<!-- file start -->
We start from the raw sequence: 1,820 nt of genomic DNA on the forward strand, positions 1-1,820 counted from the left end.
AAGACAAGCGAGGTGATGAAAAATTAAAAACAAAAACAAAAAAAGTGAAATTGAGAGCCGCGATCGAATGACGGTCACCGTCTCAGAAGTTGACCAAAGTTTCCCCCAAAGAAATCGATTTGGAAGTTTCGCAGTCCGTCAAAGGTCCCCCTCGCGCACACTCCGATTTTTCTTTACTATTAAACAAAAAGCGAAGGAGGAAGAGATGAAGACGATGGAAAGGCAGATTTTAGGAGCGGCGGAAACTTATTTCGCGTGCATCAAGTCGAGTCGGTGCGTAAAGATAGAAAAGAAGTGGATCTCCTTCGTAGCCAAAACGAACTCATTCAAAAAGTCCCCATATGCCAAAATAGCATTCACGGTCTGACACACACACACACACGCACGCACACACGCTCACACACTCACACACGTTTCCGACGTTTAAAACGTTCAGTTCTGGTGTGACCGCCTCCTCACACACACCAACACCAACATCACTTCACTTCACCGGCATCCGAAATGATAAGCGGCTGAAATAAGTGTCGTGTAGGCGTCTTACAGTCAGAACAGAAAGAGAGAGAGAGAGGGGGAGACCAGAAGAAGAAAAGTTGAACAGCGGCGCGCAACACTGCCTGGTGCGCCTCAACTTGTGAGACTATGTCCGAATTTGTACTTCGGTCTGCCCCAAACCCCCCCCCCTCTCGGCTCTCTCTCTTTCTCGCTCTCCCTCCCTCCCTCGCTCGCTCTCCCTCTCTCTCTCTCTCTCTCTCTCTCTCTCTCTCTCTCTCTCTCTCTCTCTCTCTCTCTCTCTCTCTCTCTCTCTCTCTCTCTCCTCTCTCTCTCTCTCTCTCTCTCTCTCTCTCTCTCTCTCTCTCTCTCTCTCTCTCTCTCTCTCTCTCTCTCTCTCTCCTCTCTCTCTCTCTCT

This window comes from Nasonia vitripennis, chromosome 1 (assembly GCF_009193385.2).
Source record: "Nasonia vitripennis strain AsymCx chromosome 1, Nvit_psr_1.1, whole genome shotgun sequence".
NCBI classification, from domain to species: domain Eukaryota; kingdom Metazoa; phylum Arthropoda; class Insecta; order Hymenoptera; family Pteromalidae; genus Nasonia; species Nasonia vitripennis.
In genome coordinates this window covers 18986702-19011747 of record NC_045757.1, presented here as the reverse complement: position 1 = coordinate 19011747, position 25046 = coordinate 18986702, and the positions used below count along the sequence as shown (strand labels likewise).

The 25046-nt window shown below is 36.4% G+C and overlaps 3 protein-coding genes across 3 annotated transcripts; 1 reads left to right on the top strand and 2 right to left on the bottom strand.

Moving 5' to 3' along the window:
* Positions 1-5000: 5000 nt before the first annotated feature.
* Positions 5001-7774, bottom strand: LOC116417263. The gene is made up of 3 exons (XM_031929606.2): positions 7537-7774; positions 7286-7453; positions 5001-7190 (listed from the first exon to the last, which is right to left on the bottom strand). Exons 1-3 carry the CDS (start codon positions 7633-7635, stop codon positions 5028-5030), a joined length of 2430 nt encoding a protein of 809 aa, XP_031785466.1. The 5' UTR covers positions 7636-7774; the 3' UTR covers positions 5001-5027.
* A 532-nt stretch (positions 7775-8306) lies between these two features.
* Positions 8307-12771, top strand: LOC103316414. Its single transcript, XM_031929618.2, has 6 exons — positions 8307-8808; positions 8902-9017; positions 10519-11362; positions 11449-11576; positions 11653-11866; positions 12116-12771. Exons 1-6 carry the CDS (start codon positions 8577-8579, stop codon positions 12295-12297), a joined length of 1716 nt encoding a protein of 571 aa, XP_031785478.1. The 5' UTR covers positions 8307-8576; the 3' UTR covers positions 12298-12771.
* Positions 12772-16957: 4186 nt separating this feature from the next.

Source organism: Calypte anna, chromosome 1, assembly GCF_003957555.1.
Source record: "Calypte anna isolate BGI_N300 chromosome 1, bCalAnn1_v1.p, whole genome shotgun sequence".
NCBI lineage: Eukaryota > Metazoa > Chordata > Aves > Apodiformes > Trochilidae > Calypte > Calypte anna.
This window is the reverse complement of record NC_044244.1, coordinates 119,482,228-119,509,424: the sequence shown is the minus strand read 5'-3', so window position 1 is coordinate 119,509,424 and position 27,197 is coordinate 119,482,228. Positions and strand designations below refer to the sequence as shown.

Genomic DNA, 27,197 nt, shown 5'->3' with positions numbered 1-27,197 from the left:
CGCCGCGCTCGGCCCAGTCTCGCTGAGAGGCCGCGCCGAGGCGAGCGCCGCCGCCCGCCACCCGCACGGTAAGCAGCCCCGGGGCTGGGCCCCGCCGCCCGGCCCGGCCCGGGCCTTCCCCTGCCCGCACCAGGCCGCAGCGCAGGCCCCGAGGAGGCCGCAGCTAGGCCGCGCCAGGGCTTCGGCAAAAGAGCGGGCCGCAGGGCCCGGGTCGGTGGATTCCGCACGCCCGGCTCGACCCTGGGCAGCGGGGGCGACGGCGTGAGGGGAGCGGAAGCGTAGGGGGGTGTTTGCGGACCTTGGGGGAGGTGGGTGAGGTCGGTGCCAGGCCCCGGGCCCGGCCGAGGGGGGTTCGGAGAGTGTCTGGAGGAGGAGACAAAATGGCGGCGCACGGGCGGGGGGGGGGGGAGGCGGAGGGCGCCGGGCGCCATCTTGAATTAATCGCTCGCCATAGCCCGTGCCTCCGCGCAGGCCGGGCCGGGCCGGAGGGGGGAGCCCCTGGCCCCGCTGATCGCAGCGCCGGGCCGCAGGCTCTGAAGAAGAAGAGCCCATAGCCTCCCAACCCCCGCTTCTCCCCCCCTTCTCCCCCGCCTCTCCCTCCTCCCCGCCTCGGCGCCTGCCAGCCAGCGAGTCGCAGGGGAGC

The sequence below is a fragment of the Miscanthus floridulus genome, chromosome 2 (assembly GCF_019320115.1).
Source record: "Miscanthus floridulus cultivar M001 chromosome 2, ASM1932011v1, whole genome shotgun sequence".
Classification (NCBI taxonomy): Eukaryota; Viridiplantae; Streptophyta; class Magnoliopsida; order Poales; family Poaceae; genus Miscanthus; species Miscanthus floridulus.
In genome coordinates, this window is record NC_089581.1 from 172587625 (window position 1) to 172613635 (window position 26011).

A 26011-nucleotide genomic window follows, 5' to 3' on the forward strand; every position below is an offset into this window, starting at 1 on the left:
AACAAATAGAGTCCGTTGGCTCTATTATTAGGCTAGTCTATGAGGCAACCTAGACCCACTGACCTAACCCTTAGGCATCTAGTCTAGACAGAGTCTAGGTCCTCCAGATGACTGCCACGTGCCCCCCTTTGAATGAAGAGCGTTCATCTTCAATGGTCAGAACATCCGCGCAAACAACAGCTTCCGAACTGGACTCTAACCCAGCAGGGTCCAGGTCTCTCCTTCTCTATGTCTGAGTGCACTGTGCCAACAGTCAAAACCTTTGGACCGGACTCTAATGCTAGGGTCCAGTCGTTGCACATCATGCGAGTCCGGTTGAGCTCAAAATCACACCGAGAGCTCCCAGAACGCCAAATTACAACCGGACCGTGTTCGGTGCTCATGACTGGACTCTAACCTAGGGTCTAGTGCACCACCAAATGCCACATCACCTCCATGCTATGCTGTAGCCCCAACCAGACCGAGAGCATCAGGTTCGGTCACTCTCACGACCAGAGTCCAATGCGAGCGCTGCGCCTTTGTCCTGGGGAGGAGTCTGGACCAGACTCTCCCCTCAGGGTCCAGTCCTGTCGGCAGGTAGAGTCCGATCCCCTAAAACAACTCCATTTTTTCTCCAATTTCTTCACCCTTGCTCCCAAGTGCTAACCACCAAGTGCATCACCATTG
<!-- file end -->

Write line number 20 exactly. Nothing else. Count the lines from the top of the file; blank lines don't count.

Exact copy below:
The sequence below is a fragment of the Miscanthus floridulus genome, chromosome 2 (assembly GCF_019320115.1).